Will Renewables Suffer Because Of U.S. Oil And Gas Boom The U.S. may or may not have achieved energy independence in 2013. There is much debate about what that phrase means and when it might (or already did) happen. But the year just passed will definitely be remembered as a time when oil and natural gas markets started changing quickly and perceptions about America's role in world energy markets changed as well.
NPR logo

Will Renewables Suffer Because Of U.S. Oil And Gas Boom

  • Download
  • <iframe src="https://www.npr.org/player/embed/257654578/257654579" width="100%" height="290" frameborder="0" scrolling="no" title="NPR embedded audio player">
  • Transcript
Will Renewables Suffer Because Of U.S. Oil And Gas Boom


From NPR News, this is ALL THINGS CONSIDERED. I'm Robert Siegel.

And we begin this hour with a milestone of 2013, a remarkable feat with far-reaching implications both at home and abroad. According to the Energy Information Agency, the United States became the world's biggest producer of oil and natural gas. NPR's John Ydstie has more on the turnaround in America's energy fortunes.

JOHN YDSTIE, BYLINE: Robin West, who studied the oil and gas industries for more than a quarter of a century, says developments in the U.S. energy sector are a very big deal.

ROBIN WEST: What's happened to the United States is the energy equivalent of the Berlin Wall coming down. This is a transformational event.

YDSTIE: West recently sold his energy consulting firm to IHS Global Insight, where he's now an advisor.

WEST: It's a big deal in terms of U.S economic activity, substantial reduction of our trade imbalance, the strength of the dollar. This affects everything.

YDSTIE: Only a decade ago, the U.S. was building terminals to import natural gas. But the application of fracking technology in U.S. shale formations expanded natural gas production so much that some import terminals are being turned into export terminals. U.S. natural gas prices have fallen to about a quarter of what they are in some other parts of the world. That's driven down electricity bills for many homeowners and given U.S. manufacturers a competitive edge.

Fracking for oil has raised the output of U.S. liquid energy by a million barrels a day in 2013 and by about the same amount in 2012, says Dr. Mark Schwartz, CEO of PIRA, an energy research and consulting firm.

MARK SCHWARTZ: We are seeing the fastest liquids growth over a four-year period that we've ever seen anywhere in the word. One exception, Saudi Arabia from '70 to '74 was a little bit faster.

YDSTIE: Schwartz says that's helped hold down the price of gasoline.

SCHWARTZ: I think if you look at what the expectations were a couple of years ago, it was probably that we were going to see $4 and heading up. And now, we're down in the mid-threes per gallon with a reasonable chance that that's as likely to go down as up over the next couple of years.

YDSTIE: The boom in U.S. production has helped keep the global price of oil and gasoline down despite the loss of production in places like Libya and Iran. Robin West says the boom is also affecting geopolitics, including the effectiveness of the sanctions on Iran.

WEST: It's given, frankly, policymakers much more flexibility. I mean, there's been almost no negative economic impact from it because we've been able to replace that Iranian crude.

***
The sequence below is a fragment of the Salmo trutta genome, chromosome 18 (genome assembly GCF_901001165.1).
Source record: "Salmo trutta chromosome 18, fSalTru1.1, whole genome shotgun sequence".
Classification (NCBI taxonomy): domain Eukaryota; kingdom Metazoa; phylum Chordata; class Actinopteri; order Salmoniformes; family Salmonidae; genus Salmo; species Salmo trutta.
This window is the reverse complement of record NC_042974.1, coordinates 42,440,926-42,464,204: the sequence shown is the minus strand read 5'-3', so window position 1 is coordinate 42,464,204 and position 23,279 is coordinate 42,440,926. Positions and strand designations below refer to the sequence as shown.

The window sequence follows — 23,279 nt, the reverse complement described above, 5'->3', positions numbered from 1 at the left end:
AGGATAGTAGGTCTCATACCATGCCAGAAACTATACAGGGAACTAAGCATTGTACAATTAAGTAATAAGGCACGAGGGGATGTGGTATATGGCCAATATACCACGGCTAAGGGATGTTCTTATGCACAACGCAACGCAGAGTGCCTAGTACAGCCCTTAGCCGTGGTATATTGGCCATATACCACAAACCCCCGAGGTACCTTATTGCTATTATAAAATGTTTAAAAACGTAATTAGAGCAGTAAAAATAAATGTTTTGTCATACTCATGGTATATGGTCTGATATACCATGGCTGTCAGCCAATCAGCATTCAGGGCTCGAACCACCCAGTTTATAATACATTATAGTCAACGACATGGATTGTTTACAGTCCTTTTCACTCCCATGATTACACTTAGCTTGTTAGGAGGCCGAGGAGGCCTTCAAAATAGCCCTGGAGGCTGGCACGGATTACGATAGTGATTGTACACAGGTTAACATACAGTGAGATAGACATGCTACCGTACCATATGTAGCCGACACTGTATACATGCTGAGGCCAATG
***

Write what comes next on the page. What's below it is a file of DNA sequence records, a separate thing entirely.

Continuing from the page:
YDSTIE: Booming oil production on the North American continent is rapidly diminishing U.S. dependence on oil exported from the Middle East. But West says the U.S. still has to pay global prices for oil, so it can't ignore conflicts and potential disruptions in the Middle East.

WEST: So, I think, we're going to have a continuing role in that part of the world whether we like it or not.

YDSTIE: The U.S. oil and gas boom has not occurred without serious controversy over the environmental effects of fracking. It could also dampen the development of renewable energy, says Dan Kammen, an energy and resources professor at UC Berkeley.

DAN KAMMEN: Now, if you're looking at projects purely based on today's economics, gas is looking cheaper and cheaper. And it certainly makes financing renewable energy projects more difficult.

YDSTIE: But Kammen believes natural gas can help the transition to wind and solar, energy sources which are inherently intermittent.

KAMMEN: The way you do it is to utilize the ability to fire up more gas plants and to use them when the sun isn't shining or the wind isn't blowing. The challenge, though, is not to become over dependent.

YDSTIE: Kammen says that requires robust government policies that paint a road map to a near carbon-free energy system by the middle of the century. Gas is pushing dirtier coal out of the energy picture right now. But there will clearly be an intense debate about whether this energy revolution will pave the way to renewables or extend the dominance of carbon fuels in America's future. John Ydstie, NPR News, Washington.

Copyright © 2013 NPR. All rights reserved. Visit our website terms of use and permissions pages at www.npr.org for further information.

NPR transcripts are created on a rush deadline by Verb8tm, Inc., an NPR contractor, and produced using a proprietary transcription process developed with NPR. This text may not be in its final form and may be updated or revised in the future. Accuracy and availability may vary. The authoritative record of NPR’s programming is the audio record.